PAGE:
Home » It's All Write » HOW NON-PROFESSIONAL ARTISTS AFFECT PROFESSIONAL ARTISTS

all-writeI define professional artists as people trying to make a living from their art; we are few and far between in the current harsh environment. 

Non-professional artists are people who earn their living elsewhere, but do their art as a hobby or an extra source of income.

A lot of the actions and behaviour of non-professional artists make it more difficult for professional artists to survive.

One of the most common things non-professional artists do is do art for free. If they are a singer, they’ll sing at the venue for free, to get exposure.

If they’re a writer, they’ll let magazines use their work for free. If they’re a photographer, they allow magazines to use their photos but charge nothing.

This sort of behaviour obviously makes it difficult for professional artists to make a living.

Perhaps the non-professional artist never plans to go professional, but if she does, she should know she’s taking the short term exposure at the expense of the long term chance of a professional career in the arts.

For writers, there are numerous ways that non-professional writers make professional writers lives difficult.

One of these ways is not understanding the publishing business, to make that clearer -not understanding that publishing is a business.

When a manuscript is accepted, non-professional writers act as if the publisher is a friend doing them a favour. Yes, it’s nice to get an acceptance, but you need to realise, publishing is a business. The publisher said yes because they believe that your manuscript is something they can sell. If they cannot make money from your manuscript, they are not going to publish it.

The thankfulness of non-professional writers can spill over to allow publishers to exploit them. This person is given a contract, and they sign it.

No questions asked. A blanket acceptance for everything the publisher wants. The non-professional writer is just thankful to be published; they’ll do anything to make the publisher happy.

So how does this affect me, the professional writer? It means I appear difficult when I ask for, the now standard, 25% royalties on ebooks when the publisher, in their contract, is offering only 10%, for example.

I know the business because I am trying to earn my living within it. I know the contract is a starting point, not the finish line.

Every time a non-professional writer doesn’t know that, and accepts everything, even willing to give more if required- anything actually- it makes my life more difficult.

In Botswana, most of the publishing is educational publishing. Many of the writers are non-professional writers, often teachers.

In the past, it was often common if a publisher wanted to write a social studies book, for example, to go to a hotel and call some social studies teachers there.

Pay them for a week’s work, include their stay at the posh hotel, their food, maybe at the end- P10,000 on top, and the teachers would be on their way.

The teachers were happy for what they got. They didn’t know how much they might have earned had they insisted on a proper publishing contract where they got royalties on the sales of the textbook, royalties that continued to be paid out over many years if the book was prescribed.

They didn’t care, but their choice to take the week hotel holiday and the P10,000 impacts on professional educational writers and their livelihood.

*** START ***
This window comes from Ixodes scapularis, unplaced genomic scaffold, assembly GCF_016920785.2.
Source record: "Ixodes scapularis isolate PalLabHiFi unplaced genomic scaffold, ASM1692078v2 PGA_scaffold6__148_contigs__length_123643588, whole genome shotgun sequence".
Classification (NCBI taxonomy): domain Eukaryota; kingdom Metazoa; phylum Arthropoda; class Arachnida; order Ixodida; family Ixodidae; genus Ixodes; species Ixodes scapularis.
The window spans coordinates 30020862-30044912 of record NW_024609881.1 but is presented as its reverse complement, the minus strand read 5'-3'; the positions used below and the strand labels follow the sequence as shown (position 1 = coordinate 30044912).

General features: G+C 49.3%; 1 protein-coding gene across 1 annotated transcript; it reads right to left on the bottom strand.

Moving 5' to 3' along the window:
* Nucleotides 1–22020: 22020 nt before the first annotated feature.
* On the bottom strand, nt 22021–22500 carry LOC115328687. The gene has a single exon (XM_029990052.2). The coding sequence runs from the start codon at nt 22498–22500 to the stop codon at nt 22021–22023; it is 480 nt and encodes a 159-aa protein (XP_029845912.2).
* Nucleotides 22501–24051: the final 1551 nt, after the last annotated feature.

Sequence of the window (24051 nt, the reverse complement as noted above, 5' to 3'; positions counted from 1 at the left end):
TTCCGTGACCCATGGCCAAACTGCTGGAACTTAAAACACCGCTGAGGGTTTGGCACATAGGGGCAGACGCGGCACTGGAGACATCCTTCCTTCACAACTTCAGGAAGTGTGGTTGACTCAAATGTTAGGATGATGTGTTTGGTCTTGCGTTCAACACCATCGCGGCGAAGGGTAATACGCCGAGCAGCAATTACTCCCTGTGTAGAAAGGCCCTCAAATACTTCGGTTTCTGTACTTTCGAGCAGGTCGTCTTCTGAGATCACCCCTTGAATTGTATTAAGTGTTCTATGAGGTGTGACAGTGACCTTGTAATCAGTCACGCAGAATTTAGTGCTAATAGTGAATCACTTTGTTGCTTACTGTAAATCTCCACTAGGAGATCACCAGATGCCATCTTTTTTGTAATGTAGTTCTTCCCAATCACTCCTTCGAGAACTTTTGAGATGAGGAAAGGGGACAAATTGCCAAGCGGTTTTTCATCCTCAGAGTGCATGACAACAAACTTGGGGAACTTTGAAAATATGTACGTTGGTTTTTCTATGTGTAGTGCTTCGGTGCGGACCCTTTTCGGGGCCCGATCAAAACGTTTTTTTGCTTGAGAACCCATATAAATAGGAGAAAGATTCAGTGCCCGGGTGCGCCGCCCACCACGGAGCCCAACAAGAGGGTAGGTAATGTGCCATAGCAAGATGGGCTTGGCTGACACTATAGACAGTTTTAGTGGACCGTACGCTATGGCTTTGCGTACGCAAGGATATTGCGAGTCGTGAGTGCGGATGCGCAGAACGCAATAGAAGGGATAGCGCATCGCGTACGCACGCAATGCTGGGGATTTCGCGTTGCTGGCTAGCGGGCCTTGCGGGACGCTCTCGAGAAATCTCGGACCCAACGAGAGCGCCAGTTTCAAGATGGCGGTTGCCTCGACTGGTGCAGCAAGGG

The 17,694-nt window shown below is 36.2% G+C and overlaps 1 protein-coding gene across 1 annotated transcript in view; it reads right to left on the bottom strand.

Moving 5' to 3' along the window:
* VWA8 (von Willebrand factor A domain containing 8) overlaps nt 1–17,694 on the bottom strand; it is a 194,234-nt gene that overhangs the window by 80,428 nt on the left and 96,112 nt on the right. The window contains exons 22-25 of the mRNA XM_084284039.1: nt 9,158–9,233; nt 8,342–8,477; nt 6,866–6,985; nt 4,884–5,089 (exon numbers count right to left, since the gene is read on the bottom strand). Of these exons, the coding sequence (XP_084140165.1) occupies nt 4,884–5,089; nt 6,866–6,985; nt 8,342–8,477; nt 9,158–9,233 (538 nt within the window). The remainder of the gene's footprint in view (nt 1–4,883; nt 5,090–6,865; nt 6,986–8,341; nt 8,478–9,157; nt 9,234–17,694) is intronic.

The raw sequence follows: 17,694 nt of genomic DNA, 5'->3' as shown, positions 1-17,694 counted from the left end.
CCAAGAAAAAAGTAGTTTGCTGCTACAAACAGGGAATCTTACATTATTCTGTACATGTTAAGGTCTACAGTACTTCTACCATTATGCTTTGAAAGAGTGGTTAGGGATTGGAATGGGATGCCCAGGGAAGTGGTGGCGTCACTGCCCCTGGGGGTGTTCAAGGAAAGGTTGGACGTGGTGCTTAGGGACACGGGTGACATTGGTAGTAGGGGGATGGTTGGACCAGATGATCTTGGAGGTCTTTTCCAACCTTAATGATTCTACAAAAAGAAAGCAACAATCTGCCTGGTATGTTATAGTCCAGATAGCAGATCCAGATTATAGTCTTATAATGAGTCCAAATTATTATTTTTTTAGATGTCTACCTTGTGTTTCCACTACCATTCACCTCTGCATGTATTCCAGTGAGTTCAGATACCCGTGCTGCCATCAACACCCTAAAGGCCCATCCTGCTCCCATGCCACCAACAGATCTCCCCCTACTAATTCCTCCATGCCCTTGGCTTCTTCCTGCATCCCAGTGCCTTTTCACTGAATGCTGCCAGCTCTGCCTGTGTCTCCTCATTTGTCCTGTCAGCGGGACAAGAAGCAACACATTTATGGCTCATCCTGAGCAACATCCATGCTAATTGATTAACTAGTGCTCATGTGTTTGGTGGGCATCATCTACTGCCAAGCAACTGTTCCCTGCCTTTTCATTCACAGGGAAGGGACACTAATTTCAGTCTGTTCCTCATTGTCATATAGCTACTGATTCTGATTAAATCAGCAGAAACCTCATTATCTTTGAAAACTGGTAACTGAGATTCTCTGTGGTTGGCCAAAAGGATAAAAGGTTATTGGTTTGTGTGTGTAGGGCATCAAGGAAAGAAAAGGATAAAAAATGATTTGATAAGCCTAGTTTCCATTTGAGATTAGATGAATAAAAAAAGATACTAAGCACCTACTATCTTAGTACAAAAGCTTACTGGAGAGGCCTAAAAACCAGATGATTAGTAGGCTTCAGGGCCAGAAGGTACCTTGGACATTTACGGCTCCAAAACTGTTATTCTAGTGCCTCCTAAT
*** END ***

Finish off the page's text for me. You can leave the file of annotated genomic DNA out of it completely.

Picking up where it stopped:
Non-professional writers also do not hold publishers to the legal contracts that they’ve signed.

They’re just happy to get anything. If royalties are due on the 18th of March, for example, and the publisher decides they feel like paying on the 25th of June, that’s fine with the non-professional writer. They’re just happy to get anything.

The flexibility of  the legal contract becomes the precedent.

The contract stops being a document with well-defined rights and responsibilities, with no legal wiggle room, a document that protects both parties from exploitation, and becomes merely a suggestion, and then only if the publisher feels in the mood to follow it.

Non-professional artists need to think clearly about the long term effect of their actions, and they must think of the consequences in a holistic way.

They may consider that they have no obligation to professionals, but that is only a short term view that may come back to haunt them.


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One Response to “HOW NON-PROFESSIONAL ARTISTS AFFECT PROFESSIONAL ARTISTS”

  1. In pretty much all businesses or at least most of them, there are always handyman type businesses. Non professional businesses that do what you do as a professional but for less pay. They just do it for quick/easy money at the expense of professionals. However, professionals should not blame non professionals for taking their jobs. In fact this calls for you professionals to set yourselves apart from non professionals. Find a niche to separate yourselselves from them.
    Professional writers for instance, you know about how publishing works, you know about royalties, and you know that non professionals may not understand all these. Why don’t you as a professional writer write and publish a book/article focusing on the importance of all these things and how they work with an intent to educate those non professionals. Make them aware that they are only enriching the publishers not themselves. Of course they want exposure to the public but yes they are also exposing themselves to exploitation.

    The bottomline; professionals use your professional ability to educate these non professionals. And of course there has to be some regulatory system in place to help you. Call for that as well.

    “MY THOUGHT”

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